Category Archives: Writing

Flash Fiction: Impostor Syndrome

The morning fog hadn’t worn off yet the first time it happened. He was in the bathroom, combing his hair. The thought popped into his head. Loudly. Forcefully. That isn’t really your hair. He was so surprised by the sudden thought that had come out of nowhere that he didn’t have time to challenge the idea. His bald pate glared at him in the mirror. On the one hand, he knew it was wrong, but at the same time, he knew it wasn’t. He remembered that he’d been combing his hair just a second ago, but he also remembered that he’d gone bald in his late twenties. He finished getting dressed and headed to the kitchen. On the way, he glanced at the family photos in the hall. Sure enough, he was bald in all of them.

Quick breakfast and he was off to work. As he pulled into the parking lot, the unbidden thought came again. This isn’t really your car. What a strange idea. He clearly remembered buying the new BMW. But he also remembered not being able to get financing and settling for a used car instead. The ancient beater sputtered as he pulled into a parking space. When he got to his office, another alien idea attacked him. This isn’t really your office. He could see his name fading on the door plate. No. He refused to acknowledge the idea. He’d worked hard for that promotion. The office was his, he’d earned it. His name solidified.

Okay. He could fight it. Resist it. He somehow couldn’t make himself panic about it, but he didn’t have to just give in and accept the reality that was trying to impose itself on him. The thought kept coming back all day, but he held it at bay. The junker didn’t want to start, and he barely made it home in time for dinner. He made normal small talk and did normal things, and couldn’t make himself say anything about the strange thoughts that kept trying to force their way into his mind. Then another one came. These aren’t really your children. His two little boys started to fade. They didn’t notice, and neither did his wife.

He concentrated. My children. Mine. He focused on them. Remembered holding them as infants. Staying up late to comfort them through teething pains. First steps and first days of school. He refused to let them be taken from him.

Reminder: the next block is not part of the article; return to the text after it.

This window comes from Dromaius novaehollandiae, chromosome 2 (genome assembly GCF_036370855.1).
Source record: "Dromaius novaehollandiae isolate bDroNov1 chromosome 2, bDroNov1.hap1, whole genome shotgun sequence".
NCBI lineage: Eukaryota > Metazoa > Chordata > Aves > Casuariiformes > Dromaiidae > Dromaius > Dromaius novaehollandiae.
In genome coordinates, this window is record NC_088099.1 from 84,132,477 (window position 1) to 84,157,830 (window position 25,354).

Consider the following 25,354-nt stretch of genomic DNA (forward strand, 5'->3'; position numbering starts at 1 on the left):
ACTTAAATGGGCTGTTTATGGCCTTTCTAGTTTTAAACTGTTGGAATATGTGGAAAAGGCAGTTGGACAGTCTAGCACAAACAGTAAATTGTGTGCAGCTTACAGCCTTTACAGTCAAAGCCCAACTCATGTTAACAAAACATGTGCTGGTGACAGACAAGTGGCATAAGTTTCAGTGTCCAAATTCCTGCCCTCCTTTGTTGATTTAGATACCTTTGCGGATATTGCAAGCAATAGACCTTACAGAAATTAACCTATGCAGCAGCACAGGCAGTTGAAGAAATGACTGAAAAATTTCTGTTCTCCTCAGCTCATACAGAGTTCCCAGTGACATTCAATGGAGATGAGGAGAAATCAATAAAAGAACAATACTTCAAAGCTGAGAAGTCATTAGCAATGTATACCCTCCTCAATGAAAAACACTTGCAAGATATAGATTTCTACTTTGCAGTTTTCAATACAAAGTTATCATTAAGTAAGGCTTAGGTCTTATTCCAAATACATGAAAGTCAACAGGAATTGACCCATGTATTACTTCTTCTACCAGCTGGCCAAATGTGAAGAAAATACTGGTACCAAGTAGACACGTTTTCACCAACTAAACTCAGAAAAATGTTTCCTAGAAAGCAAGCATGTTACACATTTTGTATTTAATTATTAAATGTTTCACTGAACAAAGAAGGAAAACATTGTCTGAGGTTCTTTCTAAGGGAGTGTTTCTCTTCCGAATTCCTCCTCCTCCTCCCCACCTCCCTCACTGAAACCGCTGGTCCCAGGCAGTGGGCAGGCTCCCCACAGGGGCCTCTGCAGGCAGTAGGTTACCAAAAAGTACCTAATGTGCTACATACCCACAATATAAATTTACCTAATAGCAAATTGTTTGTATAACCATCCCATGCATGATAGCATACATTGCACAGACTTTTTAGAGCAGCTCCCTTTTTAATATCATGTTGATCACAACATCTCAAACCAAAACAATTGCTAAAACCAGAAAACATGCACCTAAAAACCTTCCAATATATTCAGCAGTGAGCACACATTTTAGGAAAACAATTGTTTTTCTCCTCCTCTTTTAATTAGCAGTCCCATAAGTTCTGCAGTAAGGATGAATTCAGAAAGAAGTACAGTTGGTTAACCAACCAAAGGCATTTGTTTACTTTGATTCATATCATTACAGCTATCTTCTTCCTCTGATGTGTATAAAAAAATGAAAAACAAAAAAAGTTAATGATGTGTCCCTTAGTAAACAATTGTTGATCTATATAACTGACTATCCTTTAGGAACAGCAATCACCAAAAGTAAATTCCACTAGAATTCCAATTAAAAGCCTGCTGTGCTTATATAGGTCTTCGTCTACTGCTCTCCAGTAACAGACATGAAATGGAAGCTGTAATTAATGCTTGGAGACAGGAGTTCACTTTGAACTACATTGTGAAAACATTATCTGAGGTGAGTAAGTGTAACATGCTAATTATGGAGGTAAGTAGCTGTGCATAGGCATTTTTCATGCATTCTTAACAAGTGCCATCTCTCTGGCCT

The boys solidified. The invasive ideas changed tack. This isn’t really your house. For a moment, he thought he was in a grimy apartment instead of his home. But he had a whole day’s practice now, and he pushed back. Filled his mind with memories of plumbing repairs and mortgage payments and filling out address cards.

The ideas backed off. He started to think it was over. He got ready for bed. Joined his wife in the bedroom. That isn’t your wife. He fought the idea. Remembered anniversaries, birthdays, romantic weekends.

That isn’t your wife, the idea repeated. He had learned to fight back, but so had the invader. It tainted his memories. He remembered arguments. He remembered long periods of loneliness. Some were his fault. Most were his fault. Times he’d let the bond between them grow slack in the name of getting ahead at work. Times when he’s been jealous of new friends or old friends. Some were her fault, sure; she hadn’t always appreciated his needs or known how to be what he needed. The idea even threw his children back at him, forcing him to dwell on those long months when they’d both poured so much of their love into their children that it seemed like they didn’t have any left for each other. It made him think about every doubt, every slight, every dark night. That isn’t your wife, it insisted. And he didn’t give in, exactly, but just for a second, he questioned it.